No Child Left Behind

  It's been eight years since No Child Left Behind expired and congress failed to reauthorize it, but today both of New Hampshire's senators were among the 85 who voted to overhaul the federal government's controversial education law. 

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The latest batch of national assessment tests shows New Hampshire students remaining among the highest achievers in math and reading.

The 2015 National Assessment of Educational Progress shows the average scores for reading in New Hampshire holding steady compared to 2013 for both fourth graders and eighth graders. For the younger group, only one state had a higher average score than New Hampshire. For eighth graders, New Hampshire was tied with four other states at the top of the list.

Cross your fingers.

Congress is trying to do something it was supposed to do back in 2007: agree on a rewrite of the Elementary and Secondary Education Act. It's not controversial to say the law is in desperate need of an update.

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New Hampshire is among seven states that have been granted extensions from certain provisions of the No Child Left Behind Act.

The federal government grants waivers from parts of the law to qualified states in exchange for state-developed plans designed to improve educational outcomes for students, close achievement gaps, increase equity and improve the quality of instruction.

An Update on No Child Left Behind

Jul 24, 2015
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Fourteen years after the implementation of the education program, the federal government attempts to rework education standards from this controversial act. We'll look at how Common Core standards and NCLB overlap, or differ, and what changes this could bring to our school systems.

File photos / NHPR


New Hampshire senators Jeanne Shaheen and Kelly Ayotte are supporting a rewrite of the education law known as No Child Left Behind that aims to give power back to the states.

They joined 79 other senators Thursday in passing the bill. Both say it will help restore local control in education. The senators also supported amendments to better promote science, technology, engineering and math education and to address mental health and substance abuse issues.

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  Last week New Hampshire at long last was granted a waiver from the Bush-era education reform law, No Child Left Behind (NCLB). The federal government first announced the waivers in 2011 because of congressional inaction to reform No Child Left Behind. New Hampshire was the 39th state to be granted one.

Sam Evans-Brown / NHPR

New Hampshire will have to wait a little longer for more flexibility from the federal education law No Child Left Behind. The US Department of Education granted three more states waivers today, but New Hampshire was not on the list.

With the addition of Alaska, Hawaii and West Virginia there are now 37 states that the DOE has exempted from many of the requirements of No Child Left Behind. Eight states, including New Hampshire, have waivers pending.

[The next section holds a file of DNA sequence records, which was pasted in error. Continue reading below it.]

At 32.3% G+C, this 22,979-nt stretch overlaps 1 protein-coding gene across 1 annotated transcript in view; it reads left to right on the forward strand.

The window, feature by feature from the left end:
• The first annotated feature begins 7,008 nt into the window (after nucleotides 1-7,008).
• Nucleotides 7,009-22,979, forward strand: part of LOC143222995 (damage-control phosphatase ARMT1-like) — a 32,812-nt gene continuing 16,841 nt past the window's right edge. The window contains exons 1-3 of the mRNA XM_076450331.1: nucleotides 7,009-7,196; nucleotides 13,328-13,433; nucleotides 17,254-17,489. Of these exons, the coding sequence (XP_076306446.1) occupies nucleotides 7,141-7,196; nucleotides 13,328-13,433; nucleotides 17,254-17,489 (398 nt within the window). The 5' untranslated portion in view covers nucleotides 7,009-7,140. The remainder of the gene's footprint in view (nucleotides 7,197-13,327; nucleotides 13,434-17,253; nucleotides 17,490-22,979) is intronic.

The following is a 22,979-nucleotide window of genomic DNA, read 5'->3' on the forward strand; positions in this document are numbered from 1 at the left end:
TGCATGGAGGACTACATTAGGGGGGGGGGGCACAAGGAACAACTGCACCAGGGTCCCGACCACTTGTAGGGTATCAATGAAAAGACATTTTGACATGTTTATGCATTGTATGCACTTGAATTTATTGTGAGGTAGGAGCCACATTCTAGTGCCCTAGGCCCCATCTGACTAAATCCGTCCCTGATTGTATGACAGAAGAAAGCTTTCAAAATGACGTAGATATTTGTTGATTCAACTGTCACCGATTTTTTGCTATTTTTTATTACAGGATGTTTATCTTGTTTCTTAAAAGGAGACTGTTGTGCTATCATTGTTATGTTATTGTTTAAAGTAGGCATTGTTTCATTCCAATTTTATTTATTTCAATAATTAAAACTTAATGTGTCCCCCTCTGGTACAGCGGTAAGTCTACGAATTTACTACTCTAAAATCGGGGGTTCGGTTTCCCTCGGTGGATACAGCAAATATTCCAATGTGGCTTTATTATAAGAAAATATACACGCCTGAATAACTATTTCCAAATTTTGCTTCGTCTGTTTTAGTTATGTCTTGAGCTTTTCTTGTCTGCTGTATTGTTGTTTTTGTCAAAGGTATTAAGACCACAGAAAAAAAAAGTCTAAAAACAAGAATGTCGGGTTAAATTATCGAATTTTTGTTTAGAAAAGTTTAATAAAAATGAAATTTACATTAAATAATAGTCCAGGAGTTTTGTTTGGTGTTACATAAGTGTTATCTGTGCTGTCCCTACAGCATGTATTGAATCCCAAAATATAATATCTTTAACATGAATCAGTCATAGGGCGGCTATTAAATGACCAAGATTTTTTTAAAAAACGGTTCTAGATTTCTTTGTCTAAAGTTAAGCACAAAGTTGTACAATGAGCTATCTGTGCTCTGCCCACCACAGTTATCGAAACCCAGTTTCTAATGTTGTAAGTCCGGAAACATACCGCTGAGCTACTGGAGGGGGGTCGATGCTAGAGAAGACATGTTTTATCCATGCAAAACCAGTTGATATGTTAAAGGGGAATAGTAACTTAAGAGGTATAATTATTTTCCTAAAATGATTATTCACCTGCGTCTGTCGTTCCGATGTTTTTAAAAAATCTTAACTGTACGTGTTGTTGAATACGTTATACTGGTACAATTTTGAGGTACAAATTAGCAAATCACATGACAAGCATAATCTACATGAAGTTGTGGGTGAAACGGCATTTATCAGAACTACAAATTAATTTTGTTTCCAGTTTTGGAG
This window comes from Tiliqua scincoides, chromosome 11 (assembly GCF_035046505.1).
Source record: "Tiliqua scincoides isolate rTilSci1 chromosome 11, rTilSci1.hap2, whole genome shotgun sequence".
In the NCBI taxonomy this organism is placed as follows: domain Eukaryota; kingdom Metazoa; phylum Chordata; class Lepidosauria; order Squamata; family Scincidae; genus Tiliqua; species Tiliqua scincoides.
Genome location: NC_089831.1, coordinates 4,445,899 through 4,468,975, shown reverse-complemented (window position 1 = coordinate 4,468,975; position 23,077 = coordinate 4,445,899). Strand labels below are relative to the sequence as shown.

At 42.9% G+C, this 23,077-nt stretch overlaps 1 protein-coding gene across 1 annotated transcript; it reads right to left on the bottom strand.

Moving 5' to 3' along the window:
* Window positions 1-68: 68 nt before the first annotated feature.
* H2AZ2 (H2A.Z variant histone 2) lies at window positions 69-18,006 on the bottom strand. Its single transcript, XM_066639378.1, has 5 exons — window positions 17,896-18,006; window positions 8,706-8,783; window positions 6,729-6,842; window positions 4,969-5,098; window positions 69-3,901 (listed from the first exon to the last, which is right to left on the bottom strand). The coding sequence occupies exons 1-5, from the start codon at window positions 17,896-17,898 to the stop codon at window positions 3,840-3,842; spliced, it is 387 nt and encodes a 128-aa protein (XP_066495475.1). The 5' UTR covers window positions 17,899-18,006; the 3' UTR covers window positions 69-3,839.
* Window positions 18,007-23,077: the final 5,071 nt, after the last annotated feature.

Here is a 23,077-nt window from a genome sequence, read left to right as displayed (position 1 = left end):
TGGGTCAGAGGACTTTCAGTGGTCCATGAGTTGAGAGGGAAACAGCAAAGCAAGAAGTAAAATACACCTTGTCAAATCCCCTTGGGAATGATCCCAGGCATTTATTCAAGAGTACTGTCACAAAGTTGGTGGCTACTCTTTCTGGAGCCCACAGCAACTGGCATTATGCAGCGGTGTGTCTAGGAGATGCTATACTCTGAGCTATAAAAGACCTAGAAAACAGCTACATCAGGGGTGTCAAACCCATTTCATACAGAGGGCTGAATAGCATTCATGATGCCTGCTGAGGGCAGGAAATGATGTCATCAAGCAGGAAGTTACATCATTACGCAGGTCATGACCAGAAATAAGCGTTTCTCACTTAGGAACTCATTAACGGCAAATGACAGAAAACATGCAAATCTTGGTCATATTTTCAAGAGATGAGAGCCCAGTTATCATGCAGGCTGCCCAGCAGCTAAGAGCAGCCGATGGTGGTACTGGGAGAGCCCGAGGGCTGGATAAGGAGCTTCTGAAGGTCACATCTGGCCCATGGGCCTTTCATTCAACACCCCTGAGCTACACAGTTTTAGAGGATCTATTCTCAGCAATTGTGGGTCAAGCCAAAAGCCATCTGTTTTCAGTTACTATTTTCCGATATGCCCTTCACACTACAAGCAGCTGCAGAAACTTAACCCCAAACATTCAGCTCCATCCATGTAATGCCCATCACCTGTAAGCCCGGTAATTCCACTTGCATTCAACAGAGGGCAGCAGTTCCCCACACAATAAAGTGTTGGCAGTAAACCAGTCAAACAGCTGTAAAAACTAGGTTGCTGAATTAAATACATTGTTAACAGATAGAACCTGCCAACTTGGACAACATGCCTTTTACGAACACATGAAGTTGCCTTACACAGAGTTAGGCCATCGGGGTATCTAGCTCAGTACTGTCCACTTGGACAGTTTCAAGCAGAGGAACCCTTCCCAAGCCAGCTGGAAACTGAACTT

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As expected the state Department of Education today formally asked the federal government for a waiver from the No Child Left Behind law. The state's request is 96 pages long, it's a full document, but NHPR's Brady Carlson sat down with reporter Sam Evans-Brown talk about what it contains.

Brady Carlson: What does getting a waiver from No Child Left Behind actually mean?

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This week the Department of Education says it will release details of New Hampshire’s application for a waiver for flexibility from the controversial federal education law, No Child Left Behind. The DOE will release a draft on Thursday, and submit the final waiver application to the federal department of education the following week.

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The New Hampshire Department of Education says it will not yet ask the federal government  for flexibility with the requirements of No Child Left Behind, the federal education law. The DOE is gearing up to request a waiver this spring.

According to state education officials New Hampshire is not ready to ask for a waiver from the toughest testing standards required under No Child Left Behind. Paul Leather from the Department of Education says  in order to get a waiver, the state must first build a system that will evaluate teacher and principal effectiveness.

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The New Hampshire House voted to put off making a final decision on a pair of bills that would withdraw the state from No Child Left Behind, and forego $61.6 million dollars in federal funding.

House Majority Leader D.J. Bettencourt from Salem cited the lost money as he urged collegues to table the bills.

"There are significant and justifiable concerns about withdrawing from this program," Bettencourt said, "concerns regarding the potential loss of significant federal funds currently being received by our local school districts."

A House Committee has voted to recommend that New Hampshire pull out of No Child Left Behind.

Republican lawmakers on the House education committee cited local control and small government as reasons to withdraw the state from No Child Left Behind.

The vote was along party lines.

The dissenting democrats say they too are frustrated with the federal education laws, but are concerned about the federal money the state would lose if it withdrew from the program.

If the bill passes the state would forfeit $63 million in federal grants.